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Back to humble beginnings

RANA SIDDIQUI

"Viruddh" proved to be a sort of homecoming for John Abraham.

PHOTO: RAJEEV BHATT

IN SUPPORT OF "VIRUDHH" John Abraham plays a dutiful son in this Mahesh Manjrekar film.

From a stylised goon, Kabeer in Aditya Chopra's blockbuster "Dhoom" last year to a simple, traditionally-rooted son Amar Patwardhan in Mahesh Manjrekar's this Friday release "Viruddh", the journey for actor John Abraham has been "much of a homecoming." In "Viruddh", John sheds many tears, both genuine and with glycerine. It has brought him "closer" to his real life and helped him "remain grounded."

And hence, John has no regrets for the film being highlighted more as a Big B saga and that he has a "little" role that wraps up in the first half itself.

"A role is a role. There is nothing big or small about it. It is the character that you play and more importantly, how important that character is in the film. This whole film revolves around my character. Hence, I don't think I have any regrets. On the other hand, I feel very good that I got a chance to work with Mr. Bachchan and that too as his son," reflects John. In "Viruddh", John plays the role of Amar, the only son of an ageing couple whose sudden death exposes them to the vagaries of modern-day corrupt life.

For John, the choice of the role too has emotional reasons. "I accepted this film because it is for the first time that I got a chance to play a role which is very similar to my real life. The film is based on a middle-class background and I happen to come from one such household. It made me feel as if I have gone back to my roots. The bonding between the parents and the son is just the same as I share with my parents. In fact, when I read the script I had tears in my eyes. During the dubbing scenes also, I got very emotional. It is a complete family film. I love my parents a lot and strongly believe that one's family plays a very important part in one's life." Though as an actor, John adds, "I want to work in different genres and do films where I can mould and express myself to the fullest and grow better with every film."

The Big B factor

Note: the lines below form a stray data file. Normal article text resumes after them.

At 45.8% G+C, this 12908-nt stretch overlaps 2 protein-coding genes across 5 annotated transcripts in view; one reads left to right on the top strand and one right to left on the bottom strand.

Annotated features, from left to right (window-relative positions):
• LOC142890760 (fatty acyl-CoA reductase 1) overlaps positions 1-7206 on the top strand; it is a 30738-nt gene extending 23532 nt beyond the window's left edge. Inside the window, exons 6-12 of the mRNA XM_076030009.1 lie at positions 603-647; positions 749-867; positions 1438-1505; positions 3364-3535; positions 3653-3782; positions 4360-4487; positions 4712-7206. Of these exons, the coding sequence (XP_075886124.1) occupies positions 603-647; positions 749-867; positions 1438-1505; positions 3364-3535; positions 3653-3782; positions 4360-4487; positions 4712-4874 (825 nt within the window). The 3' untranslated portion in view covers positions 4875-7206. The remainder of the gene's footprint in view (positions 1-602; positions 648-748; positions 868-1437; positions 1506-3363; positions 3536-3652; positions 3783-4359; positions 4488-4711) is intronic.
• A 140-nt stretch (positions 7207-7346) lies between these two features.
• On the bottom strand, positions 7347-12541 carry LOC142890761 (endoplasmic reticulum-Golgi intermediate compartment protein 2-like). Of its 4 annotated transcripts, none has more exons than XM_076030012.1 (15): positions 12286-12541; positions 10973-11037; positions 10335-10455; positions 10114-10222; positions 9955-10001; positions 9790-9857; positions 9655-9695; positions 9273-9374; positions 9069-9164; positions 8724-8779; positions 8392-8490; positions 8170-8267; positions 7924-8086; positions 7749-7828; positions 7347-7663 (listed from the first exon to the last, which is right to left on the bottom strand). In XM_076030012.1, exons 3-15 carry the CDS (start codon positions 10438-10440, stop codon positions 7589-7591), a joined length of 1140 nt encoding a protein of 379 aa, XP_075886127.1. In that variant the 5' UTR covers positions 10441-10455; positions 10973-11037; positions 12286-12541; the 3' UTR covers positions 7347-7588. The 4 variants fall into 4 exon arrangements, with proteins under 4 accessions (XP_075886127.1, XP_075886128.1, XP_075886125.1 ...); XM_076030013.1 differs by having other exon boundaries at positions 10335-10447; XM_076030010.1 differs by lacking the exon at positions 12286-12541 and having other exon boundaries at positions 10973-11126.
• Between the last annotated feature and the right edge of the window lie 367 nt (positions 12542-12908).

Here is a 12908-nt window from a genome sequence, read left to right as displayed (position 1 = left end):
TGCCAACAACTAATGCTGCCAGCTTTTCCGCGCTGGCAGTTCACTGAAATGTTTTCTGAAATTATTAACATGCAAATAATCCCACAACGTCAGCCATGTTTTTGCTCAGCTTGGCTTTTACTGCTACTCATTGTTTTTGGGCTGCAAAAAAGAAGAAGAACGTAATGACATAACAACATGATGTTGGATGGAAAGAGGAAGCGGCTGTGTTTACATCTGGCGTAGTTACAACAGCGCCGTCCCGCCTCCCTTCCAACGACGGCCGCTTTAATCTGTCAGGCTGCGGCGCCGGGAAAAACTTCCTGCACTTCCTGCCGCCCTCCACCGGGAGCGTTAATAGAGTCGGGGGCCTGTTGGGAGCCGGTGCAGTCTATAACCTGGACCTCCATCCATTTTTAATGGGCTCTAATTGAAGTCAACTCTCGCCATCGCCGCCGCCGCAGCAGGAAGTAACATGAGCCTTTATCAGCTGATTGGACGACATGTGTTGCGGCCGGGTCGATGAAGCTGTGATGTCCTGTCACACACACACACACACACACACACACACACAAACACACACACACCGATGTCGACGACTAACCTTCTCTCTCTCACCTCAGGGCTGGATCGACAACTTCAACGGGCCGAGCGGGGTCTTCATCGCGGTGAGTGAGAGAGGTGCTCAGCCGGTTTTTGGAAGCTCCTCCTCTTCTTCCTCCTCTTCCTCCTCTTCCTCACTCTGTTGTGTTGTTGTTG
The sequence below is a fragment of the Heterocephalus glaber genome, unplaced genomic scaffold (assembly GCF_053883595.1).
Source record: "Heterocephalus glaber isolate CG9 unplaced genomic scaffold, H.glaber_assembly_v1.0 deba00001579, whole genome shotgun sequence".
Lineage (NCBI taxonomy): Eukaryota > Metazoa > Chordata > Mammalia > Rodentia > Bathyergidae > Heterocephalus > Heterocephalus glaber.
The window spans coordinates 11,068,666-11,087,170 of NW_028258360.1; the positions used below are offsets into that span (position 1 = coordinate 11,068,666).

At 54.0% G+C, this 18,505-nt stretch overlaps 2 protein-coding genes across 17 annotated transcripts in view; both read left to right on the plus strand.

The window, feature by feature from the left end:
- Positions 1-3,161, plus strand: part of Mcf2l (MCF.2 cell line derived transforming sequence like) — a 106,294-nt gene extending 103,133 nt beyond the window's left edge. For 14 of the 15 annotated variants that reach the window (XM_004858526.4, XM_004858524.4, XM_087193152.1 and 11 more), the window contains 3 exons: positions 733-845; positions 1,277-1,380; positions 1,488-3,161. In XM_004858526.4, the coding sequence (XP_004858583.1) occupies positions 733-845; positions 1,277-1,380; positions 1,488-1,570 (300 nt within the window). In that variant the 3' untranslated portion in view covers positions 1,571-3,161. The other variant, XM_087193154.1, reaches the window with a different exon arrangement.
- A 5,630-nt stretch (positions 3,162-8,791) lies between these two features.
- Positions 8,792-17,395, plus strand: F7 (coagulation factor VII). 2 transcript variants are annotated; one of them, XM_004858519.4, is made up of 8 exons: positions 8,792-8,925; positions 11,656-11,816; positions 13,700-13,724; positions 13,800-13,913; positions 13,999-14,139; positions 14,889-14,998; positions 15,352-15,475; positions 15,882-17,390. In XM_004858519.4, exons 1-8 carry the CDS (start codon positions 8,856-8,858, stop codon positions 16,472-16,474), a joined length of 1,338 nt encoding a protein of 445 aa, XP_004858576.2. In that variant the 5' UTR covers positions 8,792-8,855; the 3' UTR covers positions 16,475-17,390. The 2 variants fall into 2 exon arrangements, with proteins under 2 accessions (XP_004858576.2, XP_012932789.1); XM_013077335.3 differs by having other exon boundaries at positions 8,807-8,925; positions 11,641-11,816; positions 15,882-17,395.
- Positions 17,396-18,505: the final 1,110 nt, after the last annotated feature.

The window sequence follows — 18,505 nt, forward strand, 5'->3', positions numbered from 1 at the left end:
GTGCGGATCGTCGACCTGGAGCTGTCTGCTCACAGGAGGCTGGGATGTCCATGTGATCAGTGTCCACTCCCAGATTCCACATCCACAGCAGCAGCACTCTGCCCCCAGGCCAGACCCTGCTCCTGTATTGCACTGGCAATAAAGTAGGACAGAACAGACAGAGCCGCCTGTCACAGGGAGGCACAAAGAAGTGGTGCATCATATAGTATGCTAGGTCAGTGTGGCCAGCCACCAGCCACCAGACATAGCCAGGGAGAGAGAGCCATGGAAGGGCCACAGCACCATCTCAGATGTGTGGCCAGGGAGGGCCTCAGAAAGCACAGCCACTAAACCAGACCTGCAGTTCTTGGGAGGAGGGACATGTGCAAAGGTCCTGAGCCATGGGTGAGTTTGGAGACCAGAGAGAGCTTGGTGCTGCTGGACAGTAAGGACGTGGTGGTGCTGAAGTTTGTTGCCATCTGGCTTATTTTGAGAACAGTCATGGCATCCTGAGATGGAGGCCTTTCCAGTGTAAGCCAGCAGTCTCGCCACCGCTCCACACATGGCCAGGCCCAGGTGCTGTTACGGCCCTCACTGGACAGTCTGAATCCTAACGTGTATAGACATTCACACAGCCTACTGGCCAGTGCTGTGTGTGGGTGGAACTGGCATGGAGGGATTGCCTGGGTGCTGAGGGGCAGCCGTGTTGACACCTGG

And there is more. "For the first time I play an on-screen son," he says. And to play it, he didn't actually have to work on his looks. "Here, my character is of Amar, the only son of a cultured, well-read middle class family. Since it meant me to play myself, it was very easy for me. I didn't even work on my looks as such but yes, for the first time, I am wearing in white kurta in the whole film," he recalls, with that familiar dimpled smile.

Though, "Viruddh" is not his first film with Big B - he has already worked with Bachchan in "Aetbaar" - John says there is a difference, "In that film, he kills me and here, he adores me because I am his son!"

And having worked with Bachchan again, he has come out more mesmerised.

"Mr. Bachchan is a brilliant actor and institution in himself. No wonder, he is everyone's dream to work with and I am lucky to have already done two movies with him. Everyone learns so much from him, just by being with him, seeing him and absorbing him. He would explain the scene and at times, even show me how to perform it. He has an aura, which no one can avoid. There were no problems at all while facing him in front of camera. He is absolutely fun to work with."

And not that he could remain untouched by Sharmila Tagore's beauty, who plays the mother's role in "Viruddh".

"Sharmilaji is still so gorgeous and very cute. I used to chat with her on the sets. My God... what grace, she is so composed and a complete natural. She is a complete person, always warm and what grace! I am stumped, don't know what to say... " John sighs, all spellbound.

And it wasn't only her charm that magnetised John but also the very role of a mother that made him feel more concerned about mothers in general.

"I love my mother and respect all women who are mothers because now I realise that it takes a lot of hard work to bring up a child in the right way. As they say, `God could not be present everywhere so he made mother'," he says, overwhelmed. All for "Viruddh"?

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